From palace to pitiful: How a Victorian music hall that hosted Charlie Chaplin and Laurel and Hardy has become a crumbling a wreck
These pictures show how a historic Victorian music hall which once played host to Charlie Chaplin and Laurel and Hardy has dwindled – into a crumbling wreck.
The Palace Theatre in Plymouth, Devon, drew some of greatest names in showbusiness in its heyday.
After opening in 1898, the Flemish Renaissance-style theatre hosted the likes of Chaplin and Gracie Fields – but its ornate splendour is long gone.
The plaster friezes and ornamental cherubs are now coated in a thick layer of dust and the floor is covered with debris and broken glass.
Laurel and Hardy can still be seen smiling down from a battered painting on the tiered auditorium which originally seated 1,440 theatre-goers.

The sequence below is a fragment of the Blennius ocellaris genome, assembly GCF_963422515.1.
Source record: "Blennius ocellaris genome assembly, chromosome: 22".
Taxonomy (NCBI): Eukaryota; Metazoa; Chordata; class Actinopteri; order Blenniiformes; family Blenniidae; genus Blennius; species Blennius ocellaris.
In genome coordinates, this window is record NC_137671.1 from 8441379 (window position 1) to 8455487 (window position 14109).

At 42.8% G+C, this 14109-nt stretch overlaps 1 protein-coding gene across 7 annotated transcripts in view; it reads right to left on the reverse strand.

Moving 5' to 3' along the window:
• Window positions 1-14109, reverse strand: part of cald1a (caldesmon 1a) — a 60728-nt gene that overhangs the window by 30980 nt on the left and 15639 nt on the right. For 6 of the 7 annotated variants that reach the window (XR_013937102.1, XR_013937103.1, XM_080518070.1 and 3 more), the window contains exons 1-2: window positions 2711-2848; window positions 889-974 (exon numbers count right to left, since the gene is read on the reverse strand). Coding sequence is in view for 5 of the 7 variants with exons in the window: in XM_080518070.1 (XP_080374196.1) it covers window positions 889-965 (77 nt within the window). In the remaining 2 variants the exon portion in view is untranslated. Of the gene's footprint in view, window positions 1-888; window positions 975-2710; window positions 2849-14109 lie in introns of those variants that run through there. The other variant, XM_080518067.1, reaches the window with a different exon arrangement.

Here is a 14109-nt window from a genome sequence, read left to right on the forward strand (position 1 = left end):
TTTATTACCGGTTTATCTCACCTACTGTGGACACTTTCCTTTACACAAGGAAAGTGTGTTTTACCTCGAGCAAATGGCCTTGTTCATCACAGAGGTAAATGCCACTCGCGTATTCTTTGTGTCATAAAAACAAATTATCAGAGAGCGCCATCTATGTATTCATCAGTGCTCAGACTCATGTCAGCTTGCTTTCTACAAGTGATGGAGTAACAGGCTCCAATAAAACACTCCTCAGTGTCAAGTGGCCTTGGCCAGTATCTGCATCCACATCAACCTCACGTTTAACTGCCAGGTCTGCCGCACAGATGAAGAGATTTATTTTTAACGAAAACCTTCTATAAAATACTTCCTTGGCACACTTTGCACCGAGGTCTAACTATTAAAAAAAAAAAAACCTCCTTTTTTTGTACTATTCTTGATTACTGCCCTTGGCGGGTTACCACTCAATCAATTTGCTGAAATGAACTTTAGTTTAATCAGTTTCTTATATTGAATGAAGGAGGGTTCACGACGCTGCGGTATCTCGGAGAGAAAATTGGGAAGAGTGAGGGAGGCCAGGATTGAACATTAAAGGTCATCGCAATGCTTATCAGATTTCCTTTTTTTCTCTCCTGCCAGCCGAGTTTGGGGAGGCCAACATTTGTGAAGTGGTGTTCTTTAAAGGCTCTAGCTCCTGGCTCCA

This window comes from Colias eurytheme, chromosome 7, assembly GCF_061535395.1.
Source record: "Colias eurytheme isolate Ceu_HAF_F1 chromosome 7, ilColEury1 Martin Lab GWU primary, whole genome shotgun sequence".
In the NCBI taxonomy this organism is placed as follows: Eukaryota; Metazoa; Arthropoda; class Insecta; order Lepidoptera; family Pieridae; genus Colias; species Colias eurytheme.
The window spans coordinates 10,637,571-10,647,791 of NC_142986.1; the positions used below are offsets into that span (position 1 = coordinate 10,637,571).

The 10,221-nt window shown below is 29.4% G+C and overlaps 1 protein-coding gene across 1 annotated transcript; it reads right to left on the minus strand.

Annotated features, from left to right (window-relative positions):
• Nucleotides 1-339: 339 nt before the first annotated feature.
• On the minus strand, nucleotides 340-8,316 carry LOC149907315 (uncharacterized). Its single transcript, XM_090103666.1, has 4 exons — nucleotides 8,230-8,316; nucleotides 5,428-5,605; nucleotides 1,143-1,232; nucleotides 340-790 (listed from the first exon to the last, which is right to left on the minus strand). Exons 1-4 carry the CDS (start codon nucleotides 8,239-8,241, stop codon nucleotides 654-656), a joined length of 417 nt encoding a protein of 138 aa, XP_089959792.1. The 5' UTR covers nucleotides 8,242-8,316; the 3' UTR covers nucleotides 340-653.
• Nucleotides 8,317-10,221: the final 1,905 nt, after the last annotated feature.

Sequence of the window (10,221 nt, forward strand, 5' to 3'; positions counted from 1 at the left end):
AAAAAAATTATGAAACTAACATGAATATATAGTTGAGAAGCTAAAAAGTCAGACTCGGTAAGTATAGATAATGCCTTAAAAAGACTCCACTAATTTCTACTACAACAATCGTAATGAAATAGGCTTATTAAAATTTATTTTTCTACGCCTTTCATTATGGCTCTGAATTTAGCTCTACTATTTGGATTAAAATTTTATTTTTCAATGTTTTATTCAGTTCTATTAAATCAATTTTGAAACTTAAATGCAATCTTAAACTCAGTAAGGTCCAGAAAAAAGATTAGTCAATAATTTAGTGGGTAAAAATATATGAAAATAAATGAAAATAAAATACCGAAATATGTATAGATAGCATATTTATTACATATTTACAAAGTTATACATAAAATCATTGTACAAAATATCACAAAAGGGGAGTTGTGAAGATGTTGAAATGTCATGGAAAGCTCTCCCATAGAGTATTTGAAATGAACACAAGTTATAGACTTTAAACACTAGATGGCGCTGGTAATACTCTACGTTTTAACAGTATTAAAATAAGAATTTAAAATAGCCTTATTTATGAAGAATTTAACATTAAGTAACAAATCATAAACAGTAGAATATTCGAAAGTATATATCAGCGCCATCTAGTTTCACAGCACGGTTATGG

The legendary duo performed at the Palace in 1954 but their week-long run was cut short after one night when Oliver Hardy had a severe bout of flu and a mild heart attack.
The Grade II listed building was turned into a nightclub in the 1990s but has remained empty since 2006 when police targeted it in a massive drugs sting.
Former club boss Manoucehr Bahmanzadeh, who bought the property for £550,000, was jailed for permitting the premises to be used for the supply of Class A drugs.
He was also ordered to hand over £1million under the Proceeds of Crime Act.
Bahmanzadeh, who has since been released from prison, has previously offered to give the venue away to an Islamic charity so it can be turned into a mosque.
The Palace features on the ‘at risk’ building lists published by English Heritage and the Victorian Society.
A spokesman for Bahmanzadeh said: “We are speaking to English Heritage, the Heritage Lottery Fund and Plymouth City Council about raising funds to put it right.”